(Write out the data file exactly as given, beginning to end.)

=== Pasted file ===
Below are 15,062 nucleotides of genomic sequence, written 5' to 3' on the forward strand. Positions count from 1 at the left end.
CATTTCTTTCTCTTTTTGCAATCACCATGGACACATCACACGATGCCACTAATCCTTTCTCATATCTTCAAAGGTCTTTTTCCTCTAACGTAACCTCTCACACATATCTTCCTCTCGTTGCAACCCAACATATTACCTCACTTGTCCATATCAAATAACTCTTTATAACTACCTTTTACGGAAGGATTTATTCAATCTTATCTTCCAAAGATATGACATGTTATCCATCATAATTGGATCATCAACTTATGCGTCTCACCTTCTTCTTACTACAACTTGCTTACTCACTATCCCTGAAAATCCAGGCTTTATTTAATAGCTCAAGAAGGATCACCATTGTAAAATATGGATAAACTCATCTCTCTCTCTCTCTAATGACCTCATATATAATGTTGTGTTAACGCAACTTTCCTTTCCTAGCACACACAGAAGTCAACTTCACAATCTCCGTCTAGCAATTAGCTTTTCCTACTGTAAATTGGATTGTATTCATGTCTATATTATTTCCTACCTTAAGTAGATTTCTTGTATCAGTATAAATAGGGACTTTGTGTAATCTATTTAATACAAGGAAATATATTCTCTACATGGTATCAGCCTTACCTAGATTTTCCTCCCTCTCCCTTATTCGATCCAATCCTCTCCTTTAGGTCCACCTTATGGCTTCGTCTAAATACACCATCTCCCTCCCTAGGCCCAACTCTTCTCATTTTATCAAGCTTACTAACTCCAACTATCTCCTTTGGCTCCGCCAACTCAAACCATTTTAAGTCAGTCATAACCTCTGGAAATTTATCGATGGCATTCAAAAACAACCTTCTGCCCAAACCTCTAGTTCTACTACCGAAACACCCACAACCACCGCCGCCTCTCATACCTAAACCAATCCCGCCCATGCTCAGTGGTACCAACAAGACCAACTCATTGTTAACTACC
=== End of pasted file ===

Below are 15,062 nucleotides of genomic sequence, written 5' to 3' on the forward strand. Positions count from 1 at the left end.
CATTTCTTTCTCTTTTTGCAATCACCATGGACACATCACACGATGCCACTAATCCTTTCTCATATCTTCAAAGGTCTTTTTCCTCTAACGTAACCTCTCACACATATCTTCCTCTCGTTGCAACCCAACATATTACCTCACTTGTCCATATCAAATAACTCTTTATAACTACCTTTTACGGAAGGATTTATTCAATCTTATCTTCCAAAGATATGACATGTTATCCATCATAATTGGATCATCAACTTATGCGTCTCACCTTCTTCTTACTACAACTTGCTTACTCACTATCCCTGAAAATCCAGGCTTTATTTAATAGCTCAAGAAGGATCACCATTGTAAAATATGGATAAACTCATCTCTCTCTCTCTCTAATGACCTCATATATAATGTTGTGTTAACGCAACTTTCCTTTCCTAGCACACACAGAAGTCAACTTCACAATCTCCGTCTAGCAATTAGCTTTTCCTACTGTAAATTGGATTGTATTCATGTCTATATTATTTCCTACCTTAAGTAGATTTCTTGTATCAGTATAAATAGGGACTTTGTGTAATCTATTTAATACAAGGAAATATATTCTCTACATGGTATCAGCCTTACCTAGATTTTCCTCCCTCTCCCTTATTCGATCCAATCCTCTCCTTTAGGTCCACCTTATGGCTTCGTCTAAATACACCATCTCCCTCCCTAGGCCCAACTCTTCTCATTTTATCAAGCTTACTAACTCCAACTATCTCCTTTGGCTCCGCCAACTCAAACCATTTTAAGTCAGTCATAACCTCTGGAAATTTATCGATGGCATTCAAAAACAACCTTCTGCCCAAACCTCTAGTTCTACTACCGAAACACCCACAACCACCGCCGCCTCTCATACCTAAACCAATCCCGCCCATGCTCAGTGGTACCAACAAGACCAACTCATTGTTAACTACC